However, what on the surface seems to be the strength of the Tunisian and Egyptian revolutions, i.e., “One nation, one demand: Mubarak must go,” is at the same time and at least in the short run their Achilles’ heel. The crackdowns, suppression, and physical elimination of advocates of radical change, labour and human rights activists; the total absence of the slightest political and social rights and activities; combined with unimaginable hatred for the dictator among an absolute majority of the people; has deprived the revolution of its revolutionary leadership and organization. The revolution has not managed yet to clarify its immediate demands. We know that women of Egypt are burning for their equal rights; we know the workers want wages that guarantee that 80 percent of the population its share of a humanly acceptable life; we know the people in the street barricades want unconditional freedom of thought and speech, health care and education for all, we know that Egyptians want social and economic justice, and a standard of living equal to that in Western Europe. But what we know, and what the people in Tahrir Square clearly demand and condition any change in the system and form of governance on, are two different realities.

The Egyptian revolution is a revolution without a head, and the body, although simmering with revolutionary spirit, is without a leading revolutionary organization to crystallize the immediate demands of the revolution in the minds of the body of the revolution. The revolution has only declared one objective: “Mubarak must go” – which, although a precondition to any change, including a radical social and economical change, is by no means the only objective. This revolution is about Mubarak and what he politically, economically and socially represents. As long as the revolution has not pulled itself together, organized itself, and introduced its demands, the counter-revolution has free hands to suppress the revolutionary masses, from above and on the shoulders of the revolution – at least in this round of confrontations between the revolution and the enemies of the poor and the disadvantaged.

The revolution of Egypt is unmistakably a revolution of freedom, dignity and bread. There is no doubt that Mubarak’s dictatorship has reached its end. The nature of tomorrow’s government is highly dependent on the clarity of the immediate goals and objectives of the revolution, and the organized efforts to achieve them and the power behind them.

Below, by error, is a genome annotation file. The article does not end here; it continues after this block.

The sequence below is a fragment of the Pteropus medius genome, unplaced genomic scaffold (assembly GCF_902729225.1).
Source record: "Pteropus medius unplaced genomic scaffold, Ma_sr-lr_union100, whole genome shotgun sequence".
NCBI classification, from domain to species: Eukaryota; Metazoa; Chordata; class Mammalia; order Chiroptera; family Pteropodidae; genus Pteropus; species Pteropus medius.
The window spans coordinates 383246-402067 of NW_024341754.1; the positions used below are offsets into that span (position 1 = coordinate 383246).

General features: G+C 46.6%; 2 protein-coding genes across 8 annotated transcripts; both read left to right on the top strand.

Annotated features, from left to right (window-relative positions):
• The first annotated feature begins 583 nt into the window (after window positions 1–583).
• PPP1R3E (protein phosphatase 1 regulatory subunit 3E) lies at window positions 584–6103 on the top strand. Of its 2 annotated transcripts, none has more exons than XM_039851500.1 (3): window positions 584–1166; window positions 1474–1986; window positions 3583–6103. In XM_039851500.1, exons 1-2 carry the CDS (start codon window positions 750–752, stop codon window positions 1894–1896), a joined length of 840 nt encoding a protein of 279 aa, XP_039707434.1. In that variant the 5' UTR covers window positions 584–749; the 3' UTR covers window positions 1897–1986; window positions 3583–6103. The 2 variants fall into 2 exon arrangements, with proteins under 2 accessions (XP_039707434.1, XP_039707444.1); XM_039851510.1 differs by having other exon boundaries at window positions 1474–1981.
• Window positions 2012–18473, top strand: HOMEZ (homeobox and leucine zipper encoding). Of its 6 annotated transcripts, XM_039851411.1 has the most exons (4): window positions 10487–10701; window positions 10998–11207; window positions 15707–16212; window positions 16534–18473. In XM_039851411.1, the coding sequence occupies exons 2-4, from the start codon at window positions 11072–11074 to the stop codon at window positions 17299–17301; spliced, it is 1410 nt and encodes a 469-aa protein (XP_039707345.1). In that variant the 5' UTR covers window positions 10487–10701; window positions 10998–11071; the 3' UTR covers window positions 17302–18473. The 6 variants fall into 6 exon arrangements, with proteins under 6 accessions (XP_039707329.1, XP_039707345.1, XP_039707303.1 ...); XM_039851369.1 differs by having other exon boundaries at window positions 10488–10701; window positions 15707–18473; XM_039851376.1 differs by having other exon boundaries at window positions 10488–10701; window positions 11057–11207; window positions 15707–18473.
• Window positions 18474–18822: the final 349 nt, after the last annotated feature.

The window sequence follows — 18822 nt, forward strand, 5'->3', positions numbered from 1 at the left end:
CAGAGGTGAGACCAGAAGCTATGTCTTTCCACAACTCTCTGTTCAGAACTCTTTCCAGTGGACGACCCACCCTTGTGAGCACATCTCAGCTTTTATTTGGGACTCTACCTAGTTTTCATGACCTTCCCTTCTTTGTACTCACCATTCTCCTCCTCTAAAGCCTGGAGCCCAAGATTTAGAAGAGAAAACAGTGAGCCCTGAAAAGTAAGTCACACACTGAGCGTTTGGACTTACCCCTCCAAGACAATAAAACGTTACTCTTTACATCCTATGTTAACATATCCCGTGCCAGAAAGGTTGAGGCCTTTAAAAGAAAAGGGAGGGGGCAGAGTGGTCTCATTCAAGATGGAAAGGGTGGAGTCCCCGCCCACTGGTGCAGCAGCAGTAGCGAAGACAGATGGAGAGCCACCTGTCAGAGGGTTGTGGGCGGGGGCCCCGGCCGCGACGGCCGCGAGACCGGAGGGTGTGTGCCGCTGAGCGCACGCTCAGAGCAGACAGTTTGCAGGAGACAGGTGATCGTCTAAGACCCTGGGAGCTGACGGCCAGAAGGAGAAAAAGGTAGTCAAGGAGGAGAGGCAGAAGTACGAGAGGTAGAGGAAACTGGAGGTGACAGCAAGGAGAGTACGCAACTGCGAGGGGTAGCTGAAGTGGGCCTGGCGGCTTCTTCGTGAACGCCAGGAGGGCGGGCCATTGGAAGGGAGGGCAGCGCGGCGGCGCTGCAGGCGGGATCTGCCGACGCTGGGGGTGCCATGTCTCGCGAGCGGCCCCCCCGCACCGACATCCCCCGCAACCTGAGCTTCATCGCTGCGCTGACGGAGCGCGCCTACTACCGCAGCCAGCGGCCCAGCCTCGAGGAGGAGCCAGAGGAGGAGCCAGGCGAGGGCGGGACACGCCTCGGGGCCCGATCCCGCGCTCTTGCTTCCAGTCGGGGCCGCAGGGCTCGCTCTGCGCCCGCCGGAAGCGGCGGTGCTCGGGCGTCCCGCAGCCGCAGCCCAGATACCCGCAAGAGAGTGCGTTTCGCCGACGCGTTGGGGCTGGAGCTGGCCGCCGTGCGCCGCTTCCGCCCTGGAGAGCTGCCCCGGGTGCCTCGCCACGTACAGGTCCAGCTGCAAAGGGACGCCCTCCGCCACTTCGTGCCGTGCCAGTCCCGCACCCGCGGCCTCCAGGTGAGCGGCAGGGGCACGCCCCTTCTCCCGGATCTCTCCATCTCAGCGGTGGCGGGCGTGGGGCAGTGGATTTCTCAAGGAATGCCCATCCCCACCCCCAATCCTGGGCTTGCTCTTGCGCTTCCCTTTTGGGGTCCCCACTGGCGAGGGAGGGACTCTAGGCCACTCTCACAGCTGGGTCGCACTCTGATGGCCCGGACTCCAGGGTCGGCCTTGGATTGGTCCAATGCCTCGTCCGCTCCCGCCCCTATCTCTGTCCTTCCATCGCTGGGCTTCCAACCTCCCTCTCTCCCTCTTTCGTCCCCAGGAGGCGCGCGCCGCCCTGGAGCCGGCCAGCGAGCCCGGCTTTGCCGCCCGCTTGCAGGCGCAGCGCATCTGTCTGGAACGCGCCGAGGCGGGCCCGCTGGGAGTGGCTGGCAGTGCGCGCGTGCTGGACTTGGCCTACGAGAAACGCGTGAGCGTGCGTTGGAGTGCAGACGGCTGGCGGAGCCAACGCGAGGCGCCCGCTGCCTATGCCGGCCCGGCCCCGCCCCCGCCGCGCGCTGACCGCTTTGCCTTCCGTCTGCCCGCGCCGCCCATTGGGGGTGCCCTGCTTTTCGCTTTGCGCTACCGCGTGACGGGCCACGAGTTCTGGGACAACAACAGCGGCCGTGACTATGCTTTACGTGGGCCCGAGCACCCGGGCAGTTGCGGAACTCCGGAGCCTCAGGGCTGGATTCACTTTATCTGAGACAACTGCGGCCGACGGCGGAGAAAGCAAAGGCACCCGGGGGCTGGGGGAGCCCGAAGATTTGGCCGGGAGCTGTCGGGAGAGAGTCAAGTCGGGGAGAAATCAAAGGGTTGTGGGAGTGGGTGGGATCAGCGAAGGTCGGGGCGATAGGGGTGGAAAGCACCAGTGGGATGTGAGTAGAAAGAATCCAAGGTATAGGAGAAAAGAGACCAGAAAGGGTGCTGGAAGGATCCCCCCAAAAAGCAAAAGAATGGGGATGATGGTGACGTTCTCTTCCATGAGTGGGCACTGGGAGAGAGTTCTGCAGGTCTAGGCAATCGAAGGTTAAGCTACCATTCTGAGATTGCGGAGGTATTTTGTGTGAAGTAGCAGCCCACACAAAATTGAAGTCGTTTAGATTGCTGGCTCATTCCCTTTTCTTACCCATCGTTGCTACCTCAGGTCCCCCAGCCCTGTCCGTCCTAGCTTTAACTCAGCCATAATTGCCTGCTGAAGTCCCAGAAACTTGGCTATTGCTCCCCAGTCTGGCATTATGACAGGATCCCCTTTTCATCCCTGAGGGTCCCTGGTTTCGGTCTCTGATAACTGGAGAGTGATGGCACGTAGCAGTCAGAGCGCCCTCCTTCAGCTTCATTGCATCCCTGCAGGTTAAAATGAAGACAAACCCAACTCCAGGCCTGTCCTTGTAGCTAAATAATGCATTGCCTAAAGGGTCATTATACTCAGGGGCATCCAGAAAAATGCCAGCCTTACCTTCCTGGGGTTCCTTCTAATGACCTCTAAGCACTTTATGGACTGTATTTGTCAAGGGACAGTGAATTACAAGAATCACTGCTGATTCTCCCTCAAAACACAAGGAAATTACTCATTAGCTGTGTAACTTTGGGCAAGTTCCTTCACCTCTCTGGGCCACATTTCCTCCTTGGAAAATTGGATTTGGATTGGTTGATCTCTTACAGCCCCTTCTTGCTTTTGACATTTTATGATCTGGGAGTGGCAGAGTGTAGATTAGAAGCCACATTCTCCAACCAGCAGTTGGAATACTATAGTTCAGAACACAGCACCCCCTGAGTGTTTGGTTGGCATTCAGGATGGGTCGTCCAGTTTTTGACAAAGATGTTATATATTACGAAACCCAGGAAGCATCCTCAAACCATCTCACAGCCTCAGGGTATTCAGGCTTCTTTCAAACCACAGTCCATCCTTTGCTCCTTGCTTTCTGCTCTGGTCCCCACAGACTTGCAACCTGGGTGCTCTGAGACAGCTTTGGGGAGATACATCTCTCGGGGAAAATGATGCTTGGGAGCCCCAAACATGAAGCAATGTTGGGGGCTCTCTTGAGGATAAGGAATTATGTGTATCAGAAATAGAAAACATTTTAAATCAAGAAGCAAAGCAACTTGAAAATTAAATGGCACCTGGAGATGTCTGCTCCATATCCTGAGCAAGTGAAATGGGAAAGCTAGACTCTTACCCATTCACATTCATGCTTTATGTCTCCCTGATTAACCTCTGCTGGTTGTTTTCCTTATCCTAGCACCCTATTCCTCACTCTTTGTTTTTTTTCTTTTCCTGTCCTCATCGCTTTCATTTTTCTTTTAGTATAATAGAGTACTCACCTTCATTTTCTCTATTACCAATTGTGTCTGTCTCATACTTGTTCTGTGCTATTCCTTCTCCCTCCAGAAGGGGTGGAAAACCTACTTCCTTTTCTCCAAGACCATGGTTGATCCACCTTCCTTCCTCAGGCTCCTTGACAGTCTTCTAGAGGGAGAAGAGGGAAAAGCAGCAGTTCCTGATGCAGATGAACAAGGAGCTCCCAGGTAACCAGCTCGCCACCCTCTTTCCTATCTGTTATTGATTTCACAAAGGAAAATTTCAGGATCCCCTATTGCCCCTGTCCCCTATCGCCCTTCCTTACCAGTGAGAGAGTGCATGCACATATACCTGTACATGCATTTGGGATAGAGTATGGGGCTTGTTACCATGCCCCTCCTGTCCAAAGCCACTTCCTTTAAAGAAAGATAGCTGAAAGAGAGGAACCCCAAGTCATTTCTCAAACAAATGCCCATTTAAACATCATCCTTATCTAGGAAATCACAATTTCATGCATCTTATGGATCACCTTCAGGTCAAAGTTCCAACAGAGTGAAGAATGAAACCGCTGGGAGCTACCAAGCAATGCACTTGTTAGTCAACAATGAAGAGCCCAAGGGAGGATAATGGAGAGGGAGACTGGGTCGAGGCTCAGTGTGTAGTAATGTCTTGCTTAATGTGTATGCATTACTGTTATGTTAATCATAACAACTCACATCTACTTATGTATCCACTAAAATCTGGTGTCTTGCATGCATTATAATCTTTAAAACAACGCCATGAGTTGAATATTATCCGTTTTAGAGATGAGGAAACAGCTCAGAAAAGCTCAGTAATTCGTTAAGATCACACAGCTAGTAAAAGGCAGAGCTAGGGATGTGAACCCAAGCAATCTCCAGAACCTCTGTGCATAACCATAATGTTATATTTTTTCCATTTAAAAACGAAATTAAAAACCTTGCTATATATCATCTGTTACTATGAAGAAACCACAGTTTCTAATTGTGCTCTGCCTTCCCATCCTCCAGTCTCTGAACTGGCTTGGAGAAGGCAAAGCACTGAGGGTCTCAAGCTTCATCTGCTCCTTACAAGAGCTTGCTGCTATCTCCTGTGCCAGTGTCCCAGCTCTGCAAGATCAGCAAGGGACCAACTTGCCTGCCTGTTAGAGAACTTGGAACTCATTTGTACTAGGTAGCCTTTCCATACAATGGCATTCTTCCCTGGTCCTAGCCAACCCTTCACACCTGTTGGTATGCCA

Revolutions are won by heroism and sacrifice but they are not judged by that. Revolutions are judged by their achievements. The status of Egyptian women, wages and bread on the table of Egyptian workers, health and education and freedom – these are the factors that determine the defeat or the victory derived from the sacrifices we witness today.

Long Live Revolution.

Ahmad Fatemi
5 February 2011


Egypte : La révolution pour le pain et la liberté
Translation courtesy of Pascal Yasmina, Révolution en Iran

Après avoir suffoquée des décennies sous la dictature, la population d’Egypte a envahi les rues par millions pour dire qu’il y en a assez, que les gens ne peuvent plus accepter cela et qu’ils méritent une vie humaine.

Les événements en Egypte ne sont pas un coup de tonnerre dans un ciel bleu, les révolutions ne le sont jamais. Si les événements en Tunisie, un autre pays d’Afrique du Nord où brule le sentiment révolutionnaire, peuvent être considérés comme un détonateur, la société égyptienne est depuis longtemps une bombe à retardement prête à exploser à tout moment. Cette explosion était inévitable, et si le genre humain extérieur était dans l’ignorance des souffrances indescriptibles du peuple égyptien pendant ces dernières décennies, si le monde a intentionnellement maintenu l’obscurité pour qu’on voit pas l’inimaginable pauvreté, la famine, le chômage, l’exploitation barbare des masses, la corruption et la misère et si le monde a été mis dans l’ignorance de leurs inévitables conséquences, c’est-à-dire l’oppression, l’Etat policier et la répression constante, des milliers et milliers d’emprisonnés, de torturés et d’assassinés, l’humiliation quotidienne et la corruption bouffant toute la société de l’intérieur, et la rage accumulée pendant des années, le monde doit voir et être témoin du développement et de l’intensification des protestations radicales de la classe ouvrière égyptienne, de la majorité de la population d’Egypte.

Aujourd’hui en Egypte, 80% d’une population de 80 millions de personnes vit sous le seuil de pauvreté et 40% de la population vit avec moins de 2 $ par jour, et il n’est pas nécessaire d’être un analyste socio-économique pour comprendre que cette situation n’est pas vivable. Mais comme dans d’autres entités dictatoriales et leurs alliés soi-disant démocratiques, les politiques ne se basent pas sur la logique, mais plutôt en gains politiques à court terme, ne se basent pas sur la solidarité et les sentiments humains, mais sur les intérêts politiques et économiques immédiats.